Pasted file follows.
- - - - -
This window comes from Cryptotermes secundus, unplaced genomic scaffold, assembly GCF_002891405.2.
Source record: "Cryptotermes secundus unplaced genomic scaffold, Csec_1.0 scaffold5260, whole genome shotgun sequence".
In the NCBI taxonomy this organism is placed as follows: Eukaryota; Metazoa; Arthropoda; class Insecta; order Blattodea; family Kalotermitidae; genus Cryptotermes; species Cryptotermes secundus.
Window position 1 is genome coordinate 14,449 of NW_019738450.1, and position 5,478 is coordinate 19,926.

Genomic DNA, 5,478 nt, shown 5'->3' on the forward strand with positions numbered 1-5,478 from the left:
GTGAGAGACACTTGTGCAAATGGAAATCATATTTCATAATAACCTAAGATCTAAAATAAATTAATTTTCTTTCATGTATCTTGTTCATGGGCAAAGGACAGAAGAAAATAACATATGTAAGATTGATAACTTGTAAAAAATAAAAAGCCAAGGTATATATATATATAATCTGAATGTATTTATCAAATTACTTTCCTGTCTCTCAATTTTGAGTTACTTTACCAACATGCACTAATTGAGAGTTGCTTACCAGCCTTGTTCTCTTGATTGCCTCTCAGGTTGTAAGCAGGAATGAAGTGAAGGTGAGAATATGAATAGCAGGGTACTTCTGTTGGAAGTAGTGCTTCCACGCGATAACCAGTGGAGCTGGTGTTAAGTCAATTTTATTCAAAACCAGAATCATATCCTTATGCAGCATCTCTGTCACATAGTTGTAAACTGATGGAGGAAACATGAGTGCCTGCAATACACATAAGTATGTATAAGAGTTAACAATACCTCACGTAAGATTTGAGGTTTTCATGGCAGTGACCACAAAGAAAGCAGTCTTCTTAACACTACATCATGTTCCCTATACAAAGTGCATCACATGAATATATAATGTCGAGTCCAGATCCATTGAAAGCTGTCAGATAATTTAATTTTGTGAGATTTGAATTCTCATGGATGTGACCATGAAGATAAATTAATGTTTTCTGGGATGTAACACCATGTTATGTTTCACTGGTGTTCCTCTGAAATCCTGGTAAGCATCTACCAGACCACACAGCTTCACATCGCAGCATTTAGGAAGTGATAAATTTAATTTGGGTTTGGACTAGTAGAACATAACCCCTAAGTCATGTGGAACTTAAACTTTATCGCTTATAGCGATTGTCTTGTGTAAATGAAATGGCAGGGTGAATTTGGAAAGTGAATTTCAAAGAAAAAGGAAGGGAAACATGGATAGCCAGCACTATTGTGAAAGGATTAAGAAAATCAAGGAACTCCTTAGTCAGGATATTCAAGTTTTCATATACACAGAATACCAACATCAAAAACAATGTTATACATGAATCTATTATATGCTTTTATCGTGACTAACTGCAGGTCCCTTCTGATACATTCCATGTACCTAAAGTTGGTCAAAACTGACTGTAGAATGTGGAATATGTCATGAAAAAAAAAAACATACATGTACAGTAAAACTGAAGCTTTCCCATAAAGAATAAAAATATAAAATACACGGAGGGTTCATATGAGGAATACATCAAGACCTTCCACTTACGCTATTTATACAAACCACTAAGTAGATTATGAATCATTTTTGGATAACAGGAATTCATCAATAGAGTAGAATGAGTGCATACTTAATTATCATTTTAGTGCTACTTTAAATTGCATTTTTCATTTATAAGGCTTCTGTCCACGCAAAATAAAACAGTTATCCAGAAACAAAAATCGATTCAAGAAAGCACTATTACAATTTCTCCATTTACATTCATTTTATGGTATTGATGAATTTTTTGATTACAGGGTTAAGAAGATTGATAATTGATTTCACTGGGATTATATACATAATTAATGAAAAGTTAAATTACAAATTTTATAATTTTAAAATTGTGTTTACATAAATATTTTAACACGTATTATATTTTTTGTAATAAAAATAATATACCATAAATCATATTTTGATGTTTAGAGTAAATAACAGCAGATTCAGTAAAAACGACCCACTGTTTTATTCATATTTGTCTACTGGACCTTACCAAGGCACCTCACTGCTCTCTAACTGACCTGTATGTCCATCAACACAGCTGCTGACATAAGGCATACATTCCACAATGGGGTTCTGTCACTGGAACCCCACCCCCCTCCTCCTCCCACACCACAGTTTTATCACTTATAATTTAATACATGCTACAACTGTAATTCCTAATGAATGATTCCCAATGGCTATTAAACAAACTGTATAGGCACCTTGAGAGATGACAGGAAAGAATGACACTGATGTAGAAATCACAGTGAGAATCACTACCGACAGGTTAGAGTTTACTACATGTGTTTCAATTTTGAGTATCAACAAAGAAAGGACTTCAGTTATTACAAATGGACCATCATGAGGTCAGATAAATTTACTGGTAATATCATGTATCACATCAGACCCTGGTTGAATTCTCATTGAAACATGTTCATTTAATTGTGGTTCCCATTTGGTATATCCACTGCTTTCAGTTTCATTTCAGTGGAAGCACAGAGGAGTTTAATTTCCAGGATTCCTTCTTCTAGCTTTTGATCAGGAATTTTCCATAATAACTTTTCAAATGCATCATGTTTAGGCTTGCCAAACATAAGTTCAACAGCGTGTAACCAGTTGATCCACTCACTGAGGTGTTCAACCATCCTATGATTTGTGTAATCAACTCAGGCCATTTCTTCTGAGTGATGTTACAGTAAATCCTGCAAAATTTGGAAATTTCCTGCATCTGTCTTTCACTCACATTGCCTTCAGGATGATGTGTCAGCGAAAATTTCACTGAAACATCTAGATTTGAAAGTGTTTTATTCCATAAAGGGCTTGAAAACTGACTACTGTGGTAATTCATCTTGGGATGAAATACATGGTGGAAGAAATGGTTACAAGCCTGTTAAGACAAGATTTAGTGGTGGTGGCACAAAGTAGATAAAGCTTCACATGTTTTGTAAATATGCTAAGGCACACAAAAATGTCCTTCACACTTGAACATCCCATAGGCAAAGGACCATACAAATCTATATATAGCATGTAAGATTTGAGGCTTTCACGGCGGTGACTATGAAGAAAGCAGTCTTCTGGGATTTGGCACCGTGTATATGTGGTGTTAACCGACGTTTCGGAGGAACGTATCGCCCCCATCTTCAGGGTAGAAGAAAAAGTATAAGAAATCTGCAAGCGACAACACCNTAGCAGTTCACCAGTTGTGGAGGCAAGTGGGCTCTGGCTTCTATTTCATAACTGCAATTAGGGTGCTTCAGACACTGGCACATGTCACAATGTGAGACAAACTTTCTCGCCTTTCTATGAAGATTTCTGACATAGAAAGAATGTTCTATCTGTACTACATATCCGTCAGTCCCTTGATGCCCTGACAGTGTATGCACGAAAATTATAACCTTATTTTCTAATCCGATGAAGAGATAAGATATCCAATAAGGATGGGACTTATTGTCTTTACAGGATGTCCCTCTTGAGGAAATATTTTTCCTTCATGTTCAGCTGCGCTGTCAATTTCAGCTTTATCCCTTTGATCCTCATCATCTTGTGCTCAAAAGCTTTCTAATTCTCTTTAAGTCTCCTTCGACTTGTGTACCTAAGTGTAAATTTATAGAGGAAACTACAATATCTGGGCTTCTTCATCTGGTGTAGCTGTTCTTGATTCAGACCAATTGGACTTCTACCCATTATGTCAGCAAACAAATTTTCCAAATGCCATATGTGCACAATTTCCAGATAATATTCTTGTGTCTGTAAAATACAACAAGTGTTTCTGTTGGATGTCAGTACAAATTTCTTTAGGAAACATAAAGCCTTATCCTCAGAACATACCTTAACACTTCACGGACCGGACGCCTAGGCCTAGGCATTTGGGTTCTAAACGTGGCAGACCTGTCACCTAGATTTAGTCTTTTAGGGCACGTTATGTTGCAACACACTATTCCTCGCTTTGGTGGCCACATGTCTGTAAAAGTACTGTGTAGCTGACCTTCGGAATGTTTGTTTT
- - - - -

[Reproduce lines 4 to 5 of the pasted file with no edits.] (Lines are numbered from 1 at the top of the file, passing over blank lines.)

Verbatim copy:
Window position 1 is genome coordinate 14,449 of NW_019738450.1, and position 5,478 is coordinate 19,926.

Genomic DNA, 5,478 nt, shown 5'->3' on the forward strand with positions numbered 1-5,478 from the left: